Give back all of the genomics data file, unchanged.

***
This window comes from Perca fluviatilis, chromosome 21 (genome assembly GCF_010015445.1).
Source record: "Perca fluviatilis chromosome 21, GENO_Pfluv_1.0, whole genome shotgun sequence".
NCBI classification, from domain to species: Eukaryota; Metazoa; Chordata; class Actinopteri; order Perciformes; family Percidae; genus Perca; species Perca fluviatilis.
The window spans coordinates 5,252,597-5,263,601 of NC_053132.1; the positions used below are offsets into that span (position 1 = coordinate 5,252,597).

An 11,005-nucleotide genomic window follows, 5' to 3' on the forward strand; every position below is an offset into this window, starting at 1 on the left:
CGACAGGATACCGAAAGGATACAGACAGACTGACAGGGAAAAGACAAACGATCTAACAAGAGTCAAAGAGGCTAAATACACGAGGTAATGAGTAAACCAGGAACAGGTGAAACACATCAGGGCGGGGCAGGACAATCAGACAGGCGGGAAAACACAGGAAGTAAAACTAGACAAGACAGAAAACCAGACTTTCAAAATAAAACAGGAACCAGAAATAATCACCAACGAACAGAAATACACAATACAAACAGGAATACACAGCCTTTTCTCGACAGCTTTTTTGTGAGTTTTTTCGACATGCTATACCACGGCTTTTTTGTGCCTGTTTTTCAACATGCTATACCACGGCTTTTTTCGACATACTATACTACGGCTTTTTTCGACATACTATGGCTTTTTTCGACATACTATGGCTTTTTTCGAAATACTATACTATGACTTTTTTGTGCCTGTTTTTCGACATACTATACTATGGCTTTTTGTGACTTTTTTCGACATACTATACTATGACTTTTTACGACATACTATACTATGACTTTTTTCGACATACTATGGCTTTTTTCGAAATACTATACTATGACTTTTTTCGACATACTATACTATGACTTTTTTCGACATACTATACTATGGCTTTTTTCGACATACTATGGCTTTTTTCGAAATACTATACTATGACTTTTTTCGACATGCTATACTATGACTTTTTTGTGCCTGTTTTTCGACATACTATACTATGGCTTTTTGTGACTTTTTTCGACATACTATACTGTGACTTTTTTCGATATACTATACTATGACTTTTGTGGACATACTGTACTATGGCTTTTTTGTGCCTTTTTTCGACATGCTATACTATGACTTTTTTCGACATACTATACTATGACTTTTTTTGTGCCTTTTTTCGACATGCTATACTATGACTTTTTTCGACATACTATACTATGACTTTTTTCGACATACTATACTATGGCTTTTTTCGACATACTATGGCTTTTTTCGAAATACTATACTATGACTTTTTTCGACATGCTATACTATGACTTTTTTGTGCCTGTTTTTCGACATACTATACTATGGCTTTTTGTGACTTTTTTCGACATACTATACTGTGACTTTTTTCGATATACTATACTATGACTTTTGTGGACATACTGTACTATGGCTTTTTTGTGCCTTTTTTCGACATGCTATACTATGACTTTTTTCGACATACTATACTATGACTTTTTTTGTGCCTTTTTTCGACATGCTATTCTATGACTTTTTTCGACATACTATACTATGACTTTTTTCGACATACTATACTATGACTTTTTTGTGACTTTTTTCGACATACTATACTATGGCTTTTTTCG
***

This window comes from Perca fluviatilis, chromosome 21 (genome assembly GCF_010015445.1).
Source record: "Perca fluviatilis chromosome 21, GENO_Pfluv_1.0, whole genome shotgun sequence".
NCBI classification, from domain to species: Eukaryota; Metazoa; Chordata; class Actinopteri; order Perciformes; family Percidae; genus Perca; species Perca fluviatilis.
The window spans coordinates 5,252,597-5,263,601 of NC_053132.1; the positions used below are offsets into that span (position 1 = coordinate 5,252,597).

An 11,005-nucleotide genomic window follows, 5' to 3' on the forward strand; every position below is an offset into this window, starting at 1 on the left:
CGACAGGATACCGAAAGGATACAGACAGACTGACAGGGAAAAGACAAACGATCTAACAAGAGTCAAAGAGGCTAAATACACGAGGTAATGAGTAAACCAGGAACAGGTGAAACACATCAGGGCGGGGCAGGACAATCAGACAGGCGGGAAAACACAGGAAGTAAAACTAGACAAGACAGAAAACCAGACTTTCAAAATAAAACAGGAACCAGAAATAATCACCAACGAACAGAAATACACAATACAAACAGGAATACACAGCCTTTTCTCGACAGCTTTTTTGTGAGTTTTTTCGACATGCTATACCACGGCTTTTTTGTGCCTGTTTTTCAACATGCTATACCACGGCTTTTTTCGACATACTATACTACGGCTTTTTTCGACATACTATGGCTTTTTTCGACATACTATGGCTTTTTTCGAAATACTATACTATGACTTTTTTGTGCCTGTTTTTCGACATACTATACTATGGCTTTTTGTGACTTTTTTCGACATACTATACTATGACTTTTTACGACATACTATACTATGACTTTTTTCGACATACTATGGCTTTTTTCGAAATACTATACTATGACTTTTTTCGACATACTATACTATGACTTTTTTCGACATACTATACTATGGCTTTTTTCGACATACTATGGCTTTTTTCGAAATACTATACTATGACTTTTTTCGACATGCTATACTATGACTTTTTTGTGCCTGTTTTTCGACATACTATACTATGGCTTTTTGTGACTTTTTTCGACATACTATACTGTGACTTTTTTCGATATACTATACTATGACTTTTGTGGACATACTGTACTATGGCTTTTTTGTGCCTTTTTTCGACATGCTATACTATGACTTTTTTCGACATACTATACTATGACTTTTTTTGTGCCTTTTTTCGACATGCTATACTATGACTTTTTTCGACATACTATACTATGACTTTTTTCGACATACTATACTATGGCTTTTTTCGACATACTATGGCTTTTTTCGAAATACTATACTATGACTTTTTTCGACATGCTATACTATGACTTTTTTGTGCCTGTTTTTCGACATACTATACTATGGCTTTTTGTGACTTTTTTCGACATACTATACTGTGACTTTTTTCGATATACTATACTATGACTTTTGTGGACATACTGTACTATGGCTTTTTTGTGCCTTTTTTCGACATGCTATACTATGACTTTTTTCGACATACTATACTATGACTTTTTTTGTGCCTTTTTTCGACATGCTATTCTATGACTTTTTTCGACATACTATACTATGACTTTTTTCGACATACTATACTATGACTTTTTTGTGACTTTTTTCGACATACTATACTATGGCTTTTTTCG